Unlike hospice care, you do not have to be dying or give up curative treatments to receive palliative care. Palliative care has a role in end of life care, but it is not exclusively for end of life. Palliative care is a treatment available to anyone of any age who is suffering from the discomforts, symptoms, and stress of a serious illness (2).


Palliative care is meant to help people find relief from their chronic conditions and treatments. Common illnesses treated by palliative care include heart failure, chronic obstructive pulmonary disease, cancer, dementia, among others. Older persons who are living with one or more chronic illnesses may benefit from palliative care long before need for hospice care. And unlike hospice, which has a 6-month window, palliative care may be used for as long as necessary.


For the patient struggling to come to terms with their terminal diagnosis, they may feel more comfortable with the idea of palliative care over hospice care. Some people may feel that if they accept hospice, they are accepting that they have less than 6 months to live. That can be hard. For them, palliative care may feel like better option. The palliative care team can support the patient with a focus on comfort care and can always assist them into a later transition to hospice care.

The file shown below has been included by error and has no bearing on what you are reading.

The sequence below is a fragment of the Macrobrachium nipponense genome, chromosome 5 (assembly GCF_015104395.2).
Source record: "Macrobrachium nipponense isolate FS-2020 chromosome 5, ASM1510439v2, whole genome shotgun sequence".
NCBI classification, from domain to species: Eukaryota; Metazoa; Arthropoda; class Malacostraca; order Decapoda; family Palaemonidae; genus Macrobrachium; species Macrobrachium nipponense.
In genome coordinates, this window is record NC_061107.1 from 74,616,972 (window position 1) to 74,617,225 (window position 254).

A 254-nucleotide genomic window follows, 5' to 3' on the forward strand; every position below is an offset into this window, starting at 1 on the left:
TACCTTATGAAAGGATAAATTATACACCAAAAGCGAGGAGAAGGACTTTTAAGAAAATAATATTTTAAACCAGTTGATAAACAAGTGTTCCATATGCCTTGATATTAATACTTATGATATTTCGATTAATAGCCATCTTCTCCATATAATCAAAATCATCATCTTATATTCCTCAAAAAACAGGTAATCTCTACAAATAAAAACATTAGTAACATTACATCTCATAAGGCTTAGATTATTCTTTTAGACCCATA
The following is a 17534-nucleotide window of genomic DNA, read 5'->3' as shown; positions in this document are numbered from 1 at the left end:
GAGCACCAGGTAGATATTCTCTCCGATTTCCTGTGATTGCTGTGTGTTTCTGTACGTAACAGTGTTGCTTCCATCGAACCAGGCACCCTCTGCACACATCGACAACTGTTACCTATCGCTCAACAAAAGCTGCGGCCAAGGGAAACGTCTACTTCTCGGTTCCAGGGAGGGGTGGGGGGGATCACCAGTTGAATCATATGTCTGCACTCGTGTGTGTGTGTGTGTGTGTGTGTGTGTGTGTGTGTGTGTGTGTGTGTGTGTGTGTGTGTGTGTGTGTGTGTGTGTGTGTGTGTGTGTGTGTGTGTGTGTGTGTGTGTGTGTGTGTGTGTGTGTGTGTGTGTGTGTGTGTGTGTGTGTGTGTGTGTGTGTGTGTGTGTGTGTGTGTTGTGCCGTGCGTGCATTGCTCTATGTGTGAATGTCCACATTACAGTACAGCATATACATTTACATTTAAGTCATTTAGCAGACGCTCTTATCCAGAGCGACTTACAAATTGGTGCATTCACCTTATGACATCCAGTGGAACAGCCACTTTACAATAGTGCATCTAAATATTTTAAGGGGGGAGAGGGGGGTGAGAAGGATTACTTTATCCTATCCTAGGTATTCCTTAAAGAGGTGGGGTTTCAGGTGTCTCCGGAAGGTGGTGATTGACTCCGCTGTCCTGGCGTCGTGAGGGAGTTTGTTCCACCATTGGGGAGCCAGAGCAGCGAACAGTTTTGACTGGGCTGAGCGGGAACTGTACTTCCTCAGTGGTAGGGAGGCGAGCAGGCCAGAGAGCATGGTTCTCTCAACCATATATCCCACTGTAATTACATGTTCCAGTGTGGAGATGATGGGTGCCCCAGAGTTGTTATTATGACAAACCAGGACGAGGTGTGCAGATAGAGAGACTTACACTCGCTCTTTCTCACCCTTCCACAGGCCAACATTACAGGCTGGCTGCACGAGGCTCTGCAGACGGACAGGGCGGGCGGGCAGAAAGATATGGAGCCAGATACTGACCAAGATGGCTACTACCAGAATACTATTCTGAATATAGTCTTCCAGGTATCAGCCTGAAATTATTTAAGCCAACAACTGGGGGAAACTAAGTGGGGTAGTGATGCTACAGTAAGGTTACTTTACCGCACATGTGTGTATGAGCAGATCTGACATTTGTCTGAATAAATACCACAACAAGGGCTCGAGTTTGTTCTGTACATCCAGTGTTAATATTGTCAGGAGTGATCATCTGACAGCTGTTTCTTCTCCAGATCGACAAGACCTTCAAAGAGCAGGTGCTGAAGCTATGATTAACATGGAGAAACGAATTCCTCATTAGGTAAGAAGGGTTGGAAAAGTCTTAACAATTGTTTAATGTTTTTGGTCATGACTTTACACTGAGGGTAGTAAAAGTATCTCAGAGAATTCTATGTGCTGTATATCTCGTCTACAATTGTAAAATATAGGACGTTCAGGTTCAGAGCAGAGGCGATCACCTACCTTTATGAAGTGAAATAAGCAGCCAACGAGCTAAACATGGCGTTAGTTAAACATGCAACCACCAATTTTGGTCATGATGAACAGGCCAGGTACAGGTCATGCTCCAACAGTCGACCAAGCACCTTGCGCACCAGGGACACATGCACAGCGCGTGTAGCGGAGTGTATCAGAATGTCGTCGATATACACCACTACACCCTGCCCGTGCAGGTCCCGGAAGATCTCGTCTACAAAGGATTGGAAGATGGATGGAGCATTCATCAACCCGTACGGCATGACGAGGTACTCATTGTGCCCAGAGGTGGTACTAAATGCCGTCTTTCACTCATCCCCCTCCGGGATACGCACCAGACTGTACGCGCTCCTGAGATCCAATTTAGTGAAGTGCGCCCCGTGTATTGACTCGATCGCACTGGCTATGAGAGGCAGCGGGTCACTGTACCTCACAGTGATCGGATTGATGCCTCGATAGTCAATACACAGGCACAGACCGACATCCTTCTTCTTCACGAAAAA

The table below provides further explanation on the difference between hospice and palliative care.


Table: Hospice versus Palliative Care

Hospice with Curative Care?


As previously mentioned, the biggest difference with hospice and palliative care is that with hospice care, patients have to give up all curative treatments. This is frequently a barrier to patients accessing hospice services. A patient may truly need and benefit from hospice, but they just aren’t quite ready to “throw in the towel” and waive the curative treatments they are still receiving. But what if there was an option where hospice patients could still access curative care?


This is something that Medicare that is looking at right now (4). They are testing a new option for Medicare beneficiaries to see what happens when they offer both hospice and curative care. This means that hospice patients would continue to receive care for their terminal condition. This is something that has never been offered before.


Medicare Care Choices Model (MCCM)


This model being tested is called the Medicare Care Choices Model, or MCCM, and is authorized under section 3021 of the Affordable Care Act. Through the MCCM, Medicare beneficiaries can receive hospice care while continuing to receive services through other Medicare providers for their terminal condition (4). They are giving hospice patients a choice. This idea was first introduced in 2014 and the trial is ongoing.